Nevertheless, since protection of the owners from liability is the reason for setting up a business in corporate or limited liability company format to begin with, it is important that all companies take steps to assure that protection remains intact. A clear delineation between the company and related parties can go a long way in preventing creditors from piercing the corporate veil and pursuing claims against the company’s owner(s) and affiliate(s). A company can minimize the likelihood of someone piercing the corporate veil through careful business operations, including the following:

  1. Start out with adequate capitalization so that the company can support its needs. If additional capital is needed, obtain it through well-documented loans or formal capital contributions from the owners.
  2. Work with the company’s attorney to assure not only that appropriate by-laws or operating agreements are in place, but that appropriate corporate governance, such as minute books, stock ledgers, board meetings, corporate resolutions, and other business formalities, are observed on an ongoing basis.
  3. Hold the business out to others as a separate company, with separate letterhead, business cards, contracts, and leases.
  4. Assure that the company’s assets are not comingled with those of the owners or any other business. Open a separate bank account for the business and make sure that company revenues and expenses are deposited into and paid from that bank account. Do not use that bank account to pay the owners’ personal bills. Rather, make distributions to the owners and have the owners pay their personal expenses from their personal bank accounts.
  5. Do not make distributions to owners if that would result in the company being unable to pay its obligations. This can result in a claim for fraudulent conveyance.
  6. If an affiliate’s employees are expected to perform services for the company, have the company’s attorney prepare written contract that describes the services and the amount to be paid for them. Make sure the contract is honored and the bills are actually paid.

Corporations and limited liability companies are formed because their owners wish to limit their liability for business obligations. However, forming the company is just the beginning.   Retaining that limited liability requires the guidance of an experienced business attorney, good legal documentation, and careful business operations on an ongoing basis.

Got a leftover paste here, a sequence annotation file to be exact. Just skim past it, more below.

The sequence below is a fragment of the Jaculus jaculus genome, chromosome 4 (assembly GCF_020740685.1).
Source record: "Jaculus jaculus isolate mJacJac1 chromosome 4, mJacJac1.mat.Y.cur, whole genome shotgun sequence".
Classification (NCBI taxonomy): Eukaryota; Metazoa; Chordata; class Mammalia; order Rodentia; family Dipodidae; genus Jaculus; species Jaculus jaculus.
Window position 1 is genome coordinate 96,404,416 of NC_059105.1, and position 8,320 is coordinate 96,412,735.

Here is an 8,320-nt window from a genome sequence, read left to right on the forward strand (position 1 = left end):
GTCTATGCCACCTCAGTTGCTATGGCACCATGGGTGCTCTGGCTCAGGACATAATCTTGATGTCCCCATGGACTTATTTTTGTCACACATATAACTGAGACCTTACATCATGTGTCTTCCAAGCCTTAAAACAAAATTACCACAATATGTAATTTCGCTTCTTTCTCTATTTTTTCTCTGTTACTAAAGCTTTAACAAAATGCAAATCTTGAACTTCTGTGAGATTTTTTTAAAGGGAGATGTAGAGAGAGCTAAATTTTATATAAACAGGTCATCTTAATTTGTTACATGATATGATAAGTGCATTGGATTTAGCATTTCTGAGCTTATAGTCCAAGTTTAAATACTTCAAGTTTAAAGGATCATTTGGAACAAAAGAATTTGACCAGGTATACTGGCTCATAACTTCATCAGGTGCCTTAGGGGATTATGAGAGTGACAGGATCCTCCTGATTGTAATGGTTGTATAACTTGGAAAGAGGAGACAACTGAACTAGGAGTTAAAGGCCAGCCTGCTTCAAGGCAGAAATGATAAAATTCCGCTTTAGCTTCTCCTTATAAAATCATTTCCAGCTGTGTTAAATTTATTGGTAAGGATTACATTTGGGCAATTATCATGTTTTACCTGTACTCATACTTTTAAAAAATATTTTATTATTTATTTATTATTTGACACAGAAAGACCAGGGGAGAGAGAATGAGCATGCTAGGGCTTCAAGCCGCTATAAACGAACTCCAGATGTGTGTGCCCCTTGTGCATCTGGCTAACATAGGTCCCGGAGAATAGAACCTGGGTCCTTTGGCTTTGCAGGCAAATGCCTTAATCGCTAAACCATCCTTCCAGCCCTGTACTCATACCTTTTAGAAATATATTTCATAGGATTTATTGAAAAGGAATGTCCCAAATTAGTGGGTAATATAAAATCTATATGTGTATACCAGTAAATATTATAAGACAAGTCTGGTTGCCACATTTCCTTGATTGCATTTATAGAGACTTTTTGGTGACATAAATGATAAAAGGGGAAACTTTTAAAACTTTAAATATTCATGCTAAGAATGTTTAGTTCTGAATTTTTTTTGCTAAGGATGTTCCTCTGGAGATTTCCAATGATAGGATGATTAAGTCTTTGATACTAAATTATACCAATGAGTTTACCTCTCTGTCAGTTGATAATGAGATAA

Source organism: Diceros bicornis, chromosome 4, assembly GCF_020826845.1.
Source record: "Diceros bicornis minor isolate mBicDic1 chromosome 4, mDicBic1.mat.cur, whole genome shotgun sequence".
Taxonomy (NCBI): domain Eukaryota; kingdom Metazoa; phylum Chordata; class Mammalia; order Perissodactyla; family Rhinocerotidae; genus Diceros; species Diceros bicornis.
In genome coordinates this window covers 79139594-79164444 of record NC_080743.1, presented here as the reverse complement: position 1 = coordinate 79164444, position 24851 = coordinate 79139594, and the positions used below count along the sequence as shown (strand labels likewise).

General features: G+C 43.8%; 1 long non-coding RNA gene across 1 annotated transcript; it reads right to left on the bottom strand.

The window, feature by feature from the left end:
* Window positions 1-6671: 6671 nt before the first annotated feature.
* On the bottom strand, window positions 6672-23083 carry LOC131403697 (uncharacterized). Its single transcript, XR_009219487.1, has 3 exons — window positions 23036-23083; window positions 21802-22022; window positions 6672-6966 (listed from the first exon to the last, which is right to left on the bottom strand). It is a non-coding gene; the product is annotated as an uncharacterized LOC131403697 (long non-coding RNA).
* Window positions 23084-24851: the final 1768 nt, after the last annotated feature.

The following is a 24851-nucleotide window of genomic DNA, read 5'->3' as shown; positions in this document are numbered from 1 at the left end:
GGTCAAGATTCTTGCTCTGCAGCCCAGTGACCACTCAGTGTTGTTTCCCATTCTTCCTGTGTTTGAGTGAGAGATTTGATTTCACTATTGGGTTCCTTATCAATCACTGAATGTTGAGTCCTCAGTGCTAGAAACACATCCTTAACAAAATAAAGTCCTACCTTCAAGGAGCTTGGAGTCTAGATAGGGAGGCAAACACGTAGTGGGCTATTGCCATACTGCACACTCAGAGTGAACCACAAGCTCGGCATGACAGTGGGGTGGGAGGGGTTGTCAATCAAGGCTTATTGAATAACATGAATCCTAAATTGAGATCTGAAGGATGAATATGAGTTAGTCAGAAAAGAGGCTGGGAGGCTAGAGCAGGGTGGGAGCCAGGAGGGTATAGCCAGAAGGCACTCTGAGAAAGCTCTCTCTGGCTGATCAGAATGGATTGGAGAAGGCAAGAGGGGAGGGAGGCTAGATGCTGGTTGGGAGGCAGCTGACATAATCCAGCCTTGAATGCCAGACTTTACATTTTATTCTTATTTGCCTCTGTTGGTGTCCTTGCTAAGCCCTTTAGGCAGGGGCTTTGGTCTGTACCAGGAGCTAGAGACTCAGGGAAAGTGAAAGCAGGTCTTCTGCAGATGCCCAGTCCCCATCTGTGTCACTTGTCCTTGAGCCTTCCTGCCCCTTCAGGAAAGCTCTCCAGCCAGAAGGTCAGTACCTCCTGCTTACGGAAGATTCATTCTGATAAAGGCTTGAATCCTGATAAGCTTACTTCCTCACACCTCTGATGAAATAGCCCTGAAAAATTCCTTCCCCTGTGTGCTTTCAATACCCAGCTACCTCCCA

1]  OPERA GEEK FACTS: Deboise Heyward was an early 20th century American author from South Carolina and is most famous for his novel, Porgy, which was set in the African-American community in Charleston. Together with his wife, Dorothy, a playwright he met at an artists’ colony, adapted Porgy to a play called Porgy and Bess, which formed the basis of the opera by the same name. Although Heyward was the descendant of a signer of the US Declaration of Independence who was a South Carolina plantation owner, many of his writings centered around the Gullah people of South Carolina’s low country. Heyward was recognized posthumously by the My Hero Project, which seeks to use “media, art and technology to celebrate the best of humanity, one story at a time.”

[2]  The opera has been performed, with some controversy by all white casts in Europe, as noted by Alexandra Ivanoff in “Porgy and Bess” with a White Cast Stirs Controversy, New York Times January 30, 2018.

[3] George Gershwin reportedly turned down a commission to have Metropolitan Opera perform Porgy and Bess in 1935, because it would have been done in blackface.

[4] See  Patrick Healy, To Clear Space, a Pit Orchestra in the Basement, New York Times March 23, 2012.

©2018 by Elizabeth A. Whitman

For more information, please contact Elizabeth A. Whitman at (301) 664-7713 or

Disclaimer: The content of this blog is intended for informational purposes only. It is not intended to solicit business or to provide legal advice. Laws differ by state and jurisdiction. The information on this blog may not apply to every reader. You should not take any legal action based upon the information contained on this blog without first seeking professional counsel. Your use of the blog does not create an attorney-client relationship between you and Mirsky Law Group, LLC or any of its attorneys.